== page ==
On Tuesday, Trump had criticized Democrats over the views of Reps. Rashida Tlaib (D-Mich.) and Ilhan Omar (D-Minn.). Both women have long been fierce critics of Israel and its treatment of Palestinians. They support the Boycott, Divestment and Sanctions movement, a global protest of Israel.
He had accused Jewish people of “great disloyalty” if they vote for Democrats, although he did not say at the time disloyalty to whom.
“Where has the Democratic Party gone?” Trump asked reporters Tuesday at the White House. “Where have they gone, where they’re defending these two people over the state of Israel? And I think any Jewish people that vote for a Democrat, I think it shows either a total lack of knowledge or great disloyalty.”
Asked by a reporter Wednesday to clarify his remarks, Trump pointed to his own record, including moving the U.S. Embassy to Jerusalem and withdrawing from the Iran nuclear deal.
“I will tell you this: In my opinion, the Democrats have gone very far away from Israel,” he said. “I cannot understand how they can do that … In my opinion, if you vote for a Democrat, you’re being very disloyal to Jewish people and you’re being very disloyal to Israel. And only weak people would say anything other than that.”
After Trump’s initial remarks Tuesday, critics on both sides of the aisle as well as Jewish organizations immediately pointed out that Trump’s use of the word “disloyalty” echoed anti-Semitic tropes accusing Jews of dual allegiance.
“American Jews — like all Americans — have a range of political views and policy priorities,” David Harris, chief executive of the nonpartisan American Jewish Committee, said in a statement. “His assessment of their knowledge or ‘loyalty,’ based on their party preference, is inappropriate, unwelcome, and downright dangerous.”
Some of Trump’s defenders, meanwhile, argued that he was speaking about Jewish people being disloyal to themselves rather than to Israel.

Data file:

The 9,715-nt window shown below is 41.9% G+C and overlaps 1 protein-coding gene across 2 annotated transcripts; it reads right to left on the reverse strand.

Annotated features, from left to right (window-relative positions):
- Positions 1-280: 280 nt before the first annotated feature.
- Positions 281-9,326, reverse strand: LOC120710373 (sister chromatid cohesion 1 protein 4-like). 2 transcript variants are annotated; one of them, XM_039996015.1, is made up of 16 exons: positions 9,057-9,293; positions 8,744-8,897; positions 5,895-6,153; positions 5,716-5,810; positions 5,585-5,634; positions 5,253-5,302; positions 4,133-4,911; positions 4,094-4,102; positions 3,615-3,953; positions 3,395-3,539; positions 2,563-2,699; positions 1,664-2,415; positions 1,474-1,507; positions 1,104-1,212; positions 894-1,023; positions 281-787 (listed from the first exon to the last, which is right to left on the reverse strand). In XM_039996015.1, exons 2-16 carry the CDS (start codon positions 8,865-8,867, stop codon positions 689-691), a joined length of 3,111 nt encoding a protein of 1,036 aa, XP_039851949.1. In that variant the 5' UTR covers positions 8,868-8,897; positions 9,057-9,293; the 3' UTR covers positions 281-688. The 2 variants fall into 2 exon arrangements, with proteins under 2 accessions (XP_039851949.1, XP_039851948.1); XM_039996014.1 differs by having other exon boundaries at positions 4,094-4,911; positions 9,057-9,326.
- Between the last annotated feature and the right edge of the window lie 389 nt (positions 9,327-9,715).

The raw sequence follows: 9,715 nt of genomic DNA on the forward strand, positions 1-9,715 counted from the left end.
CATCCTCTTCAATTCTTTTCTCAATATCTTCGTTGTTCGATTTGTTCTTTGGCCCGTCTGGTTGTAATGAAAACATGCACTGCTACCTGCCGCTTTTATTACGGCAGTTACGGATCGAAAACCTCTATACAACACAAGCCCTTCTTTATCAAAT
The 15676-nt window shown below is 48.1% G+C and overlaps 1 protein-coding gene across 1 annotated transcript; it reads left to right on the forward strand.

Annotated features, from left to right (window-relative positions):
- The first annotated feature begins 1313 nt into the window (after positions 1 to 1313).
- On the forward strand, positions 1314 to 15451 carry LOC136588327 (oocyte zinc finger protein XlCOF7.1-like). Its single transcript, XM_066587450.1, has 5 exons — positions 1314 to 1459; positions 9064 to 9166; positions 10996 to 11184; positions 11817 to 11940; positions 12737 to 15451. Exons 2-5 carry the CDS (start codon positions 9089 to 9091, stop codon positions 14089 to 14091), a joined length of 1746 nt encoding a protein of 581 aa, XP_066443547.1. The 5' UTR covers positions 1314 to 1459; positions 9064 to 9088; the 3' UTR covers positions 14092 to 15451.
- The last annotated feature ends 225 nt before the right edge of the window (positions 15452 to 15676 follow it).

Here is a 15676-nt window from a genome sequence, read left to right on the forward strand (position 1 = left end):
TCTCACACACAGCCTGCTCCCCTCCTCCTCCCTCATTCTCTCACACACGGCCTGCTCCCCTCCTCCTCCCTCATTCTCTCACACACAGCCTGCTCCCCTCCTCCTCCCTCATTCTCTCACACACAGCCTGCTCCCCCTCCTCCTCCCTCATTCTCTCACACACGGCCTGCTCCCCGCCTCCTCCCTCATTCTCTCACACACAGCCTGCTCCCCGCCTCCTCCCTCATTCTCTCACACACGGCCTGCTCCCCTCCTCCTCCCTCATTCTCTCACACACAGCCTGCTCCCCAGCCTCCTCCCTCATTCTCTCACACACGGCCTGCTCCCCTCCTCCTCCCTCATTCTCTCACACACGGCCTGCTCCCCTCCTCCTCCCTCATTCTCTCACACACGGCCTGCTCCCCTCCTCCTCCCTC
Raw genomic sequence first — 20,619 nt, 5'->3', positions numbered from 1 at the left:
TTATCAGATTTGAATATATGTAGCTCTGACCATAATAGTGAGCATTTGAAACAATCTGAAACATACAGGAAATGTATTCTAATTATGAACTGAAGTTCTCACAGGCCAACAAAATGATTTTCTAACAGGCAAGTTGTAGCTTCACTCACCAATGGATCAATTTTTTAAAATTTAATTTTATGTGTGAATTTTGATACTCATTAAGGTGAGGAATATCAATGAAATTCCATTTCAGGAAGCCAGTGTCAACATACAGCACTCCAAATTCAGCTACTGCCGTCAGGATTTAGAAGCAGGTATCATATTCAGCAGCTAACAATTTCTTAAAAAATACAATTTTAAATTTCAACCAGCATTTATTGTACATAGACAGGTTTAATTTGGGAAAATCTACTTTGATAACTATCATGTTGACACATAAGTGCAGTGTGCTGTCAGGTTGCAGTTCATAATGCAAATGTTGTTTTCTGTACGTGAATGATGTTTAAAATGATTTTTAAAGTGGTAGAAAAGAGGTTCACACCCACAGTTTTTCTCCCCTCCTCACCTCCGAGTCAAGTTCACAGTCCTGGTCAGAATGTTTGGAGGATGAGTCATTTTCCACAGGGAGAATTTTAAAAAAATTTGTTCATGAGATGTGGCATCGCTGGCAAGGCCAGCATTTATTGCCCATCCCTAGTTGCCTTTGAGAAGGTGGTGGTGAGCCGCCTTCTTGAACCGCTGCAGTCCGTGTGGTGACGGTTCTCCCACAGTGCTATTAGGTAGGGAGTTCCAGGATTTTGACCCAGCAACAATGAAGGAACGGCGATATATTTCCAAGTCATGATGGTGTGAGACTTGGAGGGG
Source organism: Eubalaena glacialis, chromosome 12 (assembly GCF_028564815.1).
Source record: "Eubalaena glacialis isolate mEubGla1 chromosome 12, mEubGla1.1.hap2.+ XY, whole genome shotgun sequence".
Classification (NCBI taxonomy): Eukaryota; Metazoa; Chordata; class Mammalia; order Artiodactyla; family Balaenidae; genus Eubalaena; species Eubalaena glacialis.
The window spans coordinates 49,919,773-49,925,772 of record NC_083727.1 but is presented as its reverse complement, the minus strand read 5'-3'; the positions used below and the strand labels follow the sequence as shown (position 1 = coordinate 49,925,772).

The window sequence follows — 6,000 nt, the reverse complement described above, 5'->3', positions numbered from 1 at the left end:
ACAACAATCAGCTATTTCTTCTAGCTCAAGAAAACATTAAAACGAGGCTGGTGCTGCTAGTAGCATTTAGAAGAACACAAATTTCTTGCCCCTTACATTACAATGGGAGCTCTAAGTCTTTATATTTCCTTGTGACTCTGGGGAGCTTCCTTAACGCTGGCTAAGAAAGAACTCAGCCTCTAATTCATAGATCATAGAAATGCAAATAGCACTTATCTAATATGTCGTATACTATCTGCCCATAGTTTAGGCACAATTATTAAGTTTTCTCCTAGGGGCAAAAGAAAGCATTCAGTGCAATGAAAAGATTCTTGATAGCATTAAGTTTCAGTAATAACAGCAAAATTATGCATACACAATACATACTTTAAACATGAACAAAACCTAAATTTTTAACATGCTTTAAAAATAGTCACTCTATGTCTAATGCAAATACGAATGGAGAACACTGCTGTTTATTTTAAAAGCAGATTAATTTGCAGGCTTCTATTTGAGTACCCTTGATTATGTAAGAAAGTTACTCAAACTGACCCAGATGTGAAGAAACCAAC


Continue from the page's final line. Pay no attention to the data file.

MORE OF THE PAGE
Matt Brooks, executive director of the Republican Jewish Coalition, said in an interview Tuesday that the president was talking about “being true to yourself.”
“I don’t think it invokes those [anti-Semitic] tropes,” Brooks said, describing Trump’s message to Jewish people as, “You’re being disloyal to yourself to say, ‘Hey, I support somebody who is known to espouse anti-Semitic comments.’ ”
Brooks declined to comment Wednesday. The RJC, which tweeted Tuesday that Trump was “right” that it “shows a great deal of disloyalty to oneself to defend a party that protects/emboldens people that hate you for your religion,” continued to defend Trump on Wednesday even after he clarified that he meant that Jewish Democrats are disloyal to Israel.
“We take the President seriously, not literally,” the group said in a tweet. “President Trump is pointing out the obvious: for those who care about Israel, the position of many elected Democrats has become anti-Israel.”
While Omar and Tlaib are “questioning American Jews’ loyalty to the United States,” the RJC claimed, Trump is “talking about caring about the survival of the Jewish state.”
Trump’s 2020 campaign also rallied to his defense. Michael Glassner, chief operating officer of Trump’s presidential campaign, said in a statement that “there is no bigger ally to the Jewish community at home and around the world than President Trump.”
“As a Jew myself, I strongly believe that President Trump is right to highlight that there is only one party — the Democrats — excusing and permitting such anti-Jewish venom to be spewed so freely,” he said.
Tuesday was not the first time that Trump’s remarks about Jewish people have prompted criticism that he is invoking dual-loyalty tropes. During an April speech to the RJC, the president told the crowd that he “stood with your prime minister at the White House.” At another point, Trump warned that Democrats’ “radical agenda” in Congress “very well could leave Israel out there all by yourselves.”
And while Trump has condemned Omar for evoking offensive stereotypes about Jews and money, the president had expressed similar sentiments to the RJC in 2015, when he was running for the GOP presidential nomination.
“You’re not going to support me because I don’t want your money,” Trump said then. “But that’s okay. You want to control your own politician.”